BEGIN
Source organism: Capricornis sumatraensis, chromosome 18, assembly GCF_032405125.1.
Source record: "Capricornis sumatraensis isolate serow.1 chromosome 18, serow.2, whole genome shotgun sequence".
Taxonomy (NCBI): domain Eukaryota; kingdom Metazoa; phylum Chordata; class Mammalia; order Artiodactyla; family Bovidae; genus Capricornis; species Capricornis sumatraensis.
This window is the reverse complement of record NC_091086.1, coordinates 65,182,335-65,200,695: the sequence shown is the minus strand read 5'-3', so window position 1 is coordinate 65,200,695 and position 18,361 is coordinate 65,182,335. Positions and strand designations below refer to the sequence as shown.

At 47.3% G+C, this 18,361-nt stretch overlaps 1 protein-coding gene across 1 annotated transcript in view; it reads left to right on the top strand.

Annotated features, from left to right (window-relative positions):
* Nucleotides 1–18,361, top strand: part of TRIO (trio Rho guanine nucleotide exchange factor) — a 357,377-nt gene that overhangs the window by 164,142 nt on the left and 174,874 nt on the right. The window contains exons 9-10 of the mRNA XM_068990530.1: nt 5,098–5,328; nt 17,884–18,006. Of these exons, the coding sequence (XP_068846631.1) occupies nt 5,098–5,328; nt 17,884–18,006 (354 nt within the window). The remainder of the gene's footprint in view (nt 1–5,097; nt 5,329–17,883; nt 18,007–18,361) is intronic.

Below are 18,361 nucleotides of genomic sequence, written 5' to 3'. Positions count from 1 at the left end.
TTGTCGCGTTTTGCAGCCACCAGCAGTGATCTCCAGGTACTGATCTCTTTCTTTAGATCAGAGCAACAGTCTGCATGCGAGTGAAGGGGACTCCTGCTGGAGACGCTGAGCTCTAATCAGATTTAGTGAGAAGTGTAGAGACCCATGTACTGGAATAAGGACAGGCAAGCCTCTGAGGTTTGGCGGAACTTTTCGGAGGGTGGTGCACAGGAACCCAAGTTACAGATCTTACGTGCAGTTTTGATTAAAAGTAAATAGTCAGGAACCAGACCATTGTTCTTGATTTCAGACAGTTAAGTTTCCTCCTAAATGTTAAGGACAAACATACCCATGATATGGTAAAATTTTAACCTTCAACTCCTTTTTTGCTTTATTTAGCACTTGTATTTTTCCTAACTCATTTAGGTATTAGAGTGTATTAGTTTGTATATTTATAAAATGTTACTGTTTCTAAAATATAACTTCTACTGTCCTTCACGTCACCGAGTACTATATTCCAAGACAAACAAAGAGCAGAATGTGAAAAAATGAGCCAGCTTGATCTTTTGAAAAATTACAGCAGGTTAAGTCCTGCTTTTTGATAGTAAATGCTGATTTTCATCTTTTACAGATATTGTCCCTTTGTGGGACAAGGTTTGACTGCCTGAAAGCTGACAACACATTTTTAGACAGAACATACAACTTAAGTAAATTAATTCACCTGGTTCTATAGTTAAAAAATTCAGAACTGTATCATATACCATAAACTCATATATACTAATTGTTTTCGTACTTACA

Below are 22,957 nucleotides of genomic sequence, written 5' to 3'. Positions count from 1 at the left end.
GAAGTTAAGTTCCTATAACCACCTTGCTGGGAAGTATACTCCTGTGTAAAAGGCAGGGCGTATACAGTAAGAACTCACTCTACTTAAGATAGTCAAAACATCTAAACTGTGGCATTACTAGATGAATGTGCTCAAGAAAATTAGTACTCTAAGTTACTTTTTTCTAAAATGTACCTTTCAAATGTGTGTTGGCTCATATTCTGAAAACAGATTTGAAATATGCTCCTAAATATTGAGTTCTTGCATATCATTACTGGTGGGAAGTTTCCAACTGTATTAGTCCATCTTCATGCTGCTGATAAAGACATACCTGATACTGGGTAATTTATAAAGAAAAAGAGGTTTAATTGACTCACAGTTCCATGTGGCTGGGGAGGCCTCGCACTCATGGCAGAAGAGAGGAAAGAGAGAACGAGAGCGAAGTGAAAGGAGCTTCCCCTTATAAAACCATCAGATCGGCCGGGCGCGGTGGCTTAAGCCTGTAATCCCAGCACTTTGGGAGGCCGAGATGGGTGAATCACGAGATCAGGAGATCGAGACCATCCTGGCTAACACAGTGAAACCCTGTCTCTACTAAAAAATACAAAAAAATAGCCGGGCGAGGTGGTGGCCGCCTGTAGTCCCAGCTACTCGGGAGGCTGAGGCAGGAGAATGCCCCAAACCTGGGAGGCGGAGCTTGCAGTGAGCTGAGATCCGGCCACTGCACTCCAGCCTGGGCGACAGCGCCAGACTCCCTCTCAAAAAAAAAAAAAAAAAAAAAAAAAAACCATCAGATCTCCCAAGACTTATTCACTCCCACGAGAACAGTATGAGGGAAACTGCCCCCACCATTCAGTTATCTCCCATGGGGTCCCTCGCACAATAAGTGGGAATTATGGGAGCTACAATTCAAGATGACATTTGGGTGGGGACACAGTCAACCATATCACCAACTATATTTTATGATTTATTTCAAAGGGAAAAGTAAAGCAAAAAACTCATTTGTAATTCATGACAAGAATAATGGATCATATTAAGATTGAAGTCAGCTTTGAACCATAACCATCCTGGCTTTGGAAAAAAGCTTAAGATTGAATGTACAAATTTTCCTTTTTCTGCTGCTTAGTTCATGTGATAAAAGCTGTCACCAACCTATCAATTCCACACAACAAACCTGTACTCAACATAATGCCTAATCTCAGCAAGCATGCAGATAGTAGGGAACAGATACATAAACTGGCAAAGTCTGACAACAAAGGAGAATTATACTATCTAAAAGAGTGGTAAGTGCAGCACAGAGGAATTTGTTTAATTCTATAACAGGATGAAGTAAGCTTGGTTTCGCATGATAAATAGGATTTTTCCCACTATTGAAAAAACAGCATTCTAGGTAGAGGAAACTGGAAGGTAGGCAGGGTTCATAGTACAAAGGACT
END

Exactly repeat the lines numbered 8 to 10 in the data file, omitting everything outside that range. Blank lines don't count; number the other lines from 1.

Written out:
Below are 18,361 nucleotides of genomic sequence, written 5' to 3'. Positions count from 1 at the left end.
TTGTCGCGTTTTGCAGCCACCAGCAGTGATCTCCAGGTACTGATCTCTTTCTTTAGATCAGAGCAACAGTCTGCATGCGAGTGAAGGGGACTCCTGCTGGAGACGCTGAGCTCTAATCAGATTTAGTGAGAAGTGTAGAGACCCATGTACTGGAATAAGGACAGGCAAGCCTCTGAGGTTTGGCGGAACTTTTCGGAGGGTGGTGCACAGGAACCCAAGTTACAGATCTTACGTGCAGTTTTGATTAAAAGTAAATAGTCAGGAACCAGACCATTGTTCTTGATTTCAGACAGTTAAGTTTCCTCCTAAATGTTAAGGACAAACATACCCATGATATGGTAAAATTTTAACCTTCAACTCCTTTTTTGCTTTATTTAGCACTTGTATTTTTCCTAACTCATTTAGGTATTAGAGTGTATTAGTTTGTATATTTATAAAATGTTACTGTTTCTAAAATATAACTTCTACTGTCCTTCACGTCACCGAGTACTATATTCCAAGACAAACAAAGAGCAGAATGTGAAAAAATGAGCCAGCTTGATCTTTTGAAAAATTACAGCAGGTTAAGTCCTGCTTTTTGATAGTAAATGCTGATTTTCATCTTTTACAGATATTGTCCCTTTGTGGGACAAGGTTTGACTGCCTGAAAGCTGACAACACATTTTTAGACAGAACATACAACTTAAGTAAATTAATTCACCTGGTTCTATAGTTAAAAAATTCAGAACTGTATCATATACCATAAACTCATATATACTAATTGTTTTCGTACTTACA

Below are 22,957 nucleotides of genomic sequence, written 5' to 3'. Positions count from 1 at the left end.